10 Tips for great holiday photos
Everyone loves holidays and it’s great to look back on photos to remind us of what fun we had. But all too often, our holiday snaps are a bit of a let down – blurred, out of focus, or too far away – that fail to capture the moment.
A few of us at Help Me Park have a keen interest in photography so we’ve put together the following tips to help you improve your holiday photos. Check out the tips and take photos that will not only wow your friends and family but help to preserve your holiday memories:
- Avoid camera shake
Camera shake is a common reason for blurred photos, particularly if you’re using a zoom lens. Steady yourself against a building, tree, or any solid object and tuck your elbows in before gently pressing the shutter.
- Frame your shot
Think about the composition before you take the photo. Don’t forget to avoid lampposts or other objects that could distract attention from your subject.
Be adventurous with your compositions. Use strong lead-in lines, such as roads and paths, or use objects in the foreground to add interest. If you’re taking a photos of a landmark, building or tourist attraction, walk around to view it from all angles to get the best possible shot. Consider taking photos from different heights, such as crouching down to take your shot from a low angle.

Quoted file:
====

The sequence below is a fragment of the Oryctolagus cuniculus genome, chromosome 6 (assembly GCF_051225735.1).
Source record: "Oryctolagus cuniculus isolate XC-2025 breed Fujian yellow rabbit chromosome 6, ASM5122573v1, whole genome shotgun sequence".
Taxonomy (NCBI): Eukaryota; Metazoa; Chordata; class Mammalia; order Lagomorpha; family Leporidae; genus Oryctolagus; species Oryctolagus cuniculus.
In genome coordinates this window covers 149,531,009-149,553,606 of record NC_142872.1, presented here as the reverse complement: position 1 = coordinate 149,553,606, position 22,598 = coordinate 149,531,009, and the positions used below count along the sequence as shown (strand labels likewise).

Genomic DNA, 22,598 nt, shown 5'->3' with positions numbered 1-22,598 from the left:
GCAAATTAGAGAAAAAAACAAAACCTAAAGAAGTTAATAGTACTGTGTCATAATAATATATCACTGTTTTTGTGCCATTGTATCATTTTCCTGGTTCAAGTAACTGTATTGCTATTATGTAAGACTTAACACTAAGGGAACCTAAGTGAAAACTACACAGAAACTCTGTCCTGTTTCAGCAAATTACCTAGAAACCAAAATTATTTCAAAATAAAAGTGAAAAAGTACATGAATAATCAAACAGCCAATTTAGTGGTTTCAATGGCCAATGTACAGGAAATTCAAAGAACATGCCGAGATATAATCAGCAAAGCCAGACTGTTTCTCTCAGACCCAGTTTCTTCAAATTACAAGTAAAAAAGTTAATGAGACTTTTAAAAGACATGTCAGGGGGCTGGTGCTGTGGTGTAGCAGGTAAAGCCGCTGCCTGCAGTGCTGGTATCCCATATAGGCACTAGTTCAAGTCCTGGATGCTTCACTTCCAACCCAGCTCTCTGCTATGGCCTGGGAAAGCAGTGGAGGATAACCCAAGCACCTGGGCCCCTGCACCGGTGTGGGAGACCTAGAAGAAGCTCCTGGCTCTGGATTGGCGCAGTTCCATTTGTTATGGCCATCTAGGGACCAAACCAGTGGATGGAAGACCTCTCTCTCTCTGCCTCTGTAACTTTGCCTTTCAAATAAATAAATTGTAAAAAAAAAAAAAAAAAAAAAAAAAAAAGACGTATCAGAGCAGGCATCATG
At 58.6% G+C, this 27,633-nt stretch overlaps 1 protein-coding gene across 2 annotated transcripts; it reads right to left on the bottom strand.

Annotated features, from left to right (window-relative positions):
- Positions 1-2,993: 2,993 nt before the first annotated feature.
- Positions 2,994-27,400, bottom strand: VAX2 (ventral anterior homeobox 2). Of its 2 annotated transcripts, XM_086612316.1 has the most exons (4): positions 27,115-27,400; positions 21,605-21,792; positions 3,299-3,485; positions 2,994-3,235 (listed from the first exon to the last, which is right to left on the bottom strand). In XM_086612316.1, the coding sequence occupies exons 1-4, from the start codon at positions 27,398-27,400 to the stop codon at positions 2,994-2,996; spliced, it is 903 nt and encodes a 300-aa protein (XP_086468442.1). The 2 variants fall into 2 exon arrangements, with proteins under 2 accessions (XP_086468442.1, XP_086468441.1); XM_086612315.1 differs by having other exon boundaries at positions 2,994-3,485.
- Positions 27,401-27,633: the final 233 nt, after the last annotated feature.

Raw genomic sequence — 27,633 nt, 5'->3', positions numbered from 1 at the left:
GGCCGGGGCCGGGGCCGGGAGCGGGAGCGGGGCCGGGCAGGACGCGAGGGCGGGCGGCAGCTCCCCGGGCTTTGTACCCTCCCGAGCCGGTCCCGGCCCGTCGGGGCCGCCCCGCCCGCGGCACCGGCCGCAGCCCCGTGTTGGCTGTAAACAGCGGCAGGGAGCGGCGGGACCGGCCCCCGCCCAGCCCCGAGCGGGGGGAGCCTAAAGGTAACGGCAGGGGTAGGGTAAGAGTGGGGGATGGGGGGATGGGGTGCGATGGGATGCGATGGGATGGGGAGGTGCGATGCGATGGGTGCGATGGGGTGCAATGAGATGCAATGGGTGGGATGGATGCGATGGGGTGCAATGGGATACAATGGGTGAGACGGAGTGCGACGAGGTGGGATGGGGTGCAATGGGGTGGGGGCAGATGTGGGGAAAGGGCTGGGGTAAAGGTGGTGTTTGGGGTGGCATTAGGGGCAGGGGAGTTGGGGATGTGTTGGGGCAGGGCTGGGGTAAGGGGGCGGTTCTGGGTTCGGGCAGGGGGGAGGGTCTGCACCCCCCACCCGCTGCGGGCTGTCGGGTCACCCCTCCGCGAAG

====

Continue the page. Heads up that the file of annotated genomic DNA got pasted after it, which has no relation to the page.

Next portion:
- Best light
The best light for taking photos is during the ‘Golden Hours’, typically early in the morning or the hour before sunset. If you’re taking photos of friends or family with the light behind them, use flash, known as fill-in flash, to illuminate their features.
- Fill the frame
Get up close and personal with your subject to provide impact. Taking photos close up means there are less distractions and it’s obvious what you wanted to take a photo of.
- Look for details
As well as looking for different angles to take photos, look for details close up. Close-up, and even macro photography, can give you stunning holiday photos that can say just as much about a destination as a scenic landscape.
- Get up early
Yes, we know you’re on holiday, but getting up early before your fellow tourists should allow you to show a different side of your destination, peaceful and free of tourists.
- Take photos of the locals
Taking photos of local characters can add another dimension to your holiday photos and show more of the atmosphere of your destination, but don’t forget to ask permission first. Taking photos without permission could cause offence for cultural, personal or religious reasons.
- Watch out for fingers!
Unless you’re taking photos with an SLR camera, where what you see when you look through the view finder is what you get, watch out for fingers or anything else that could block the view through the camera’s lens.
- Digital photo checks
If you’re using a digital camera, always check your photos in-camera and delete ones that aren’t good enough as you go along. This not only helps to prevent your camera’s storage card being filled up too quickly, it should mean that you should always get the shot you want – if you’re not satisfied with what you have taken, take more photos. Reviewing your photos as you go along means you shouldn’t be disappointed when you get home.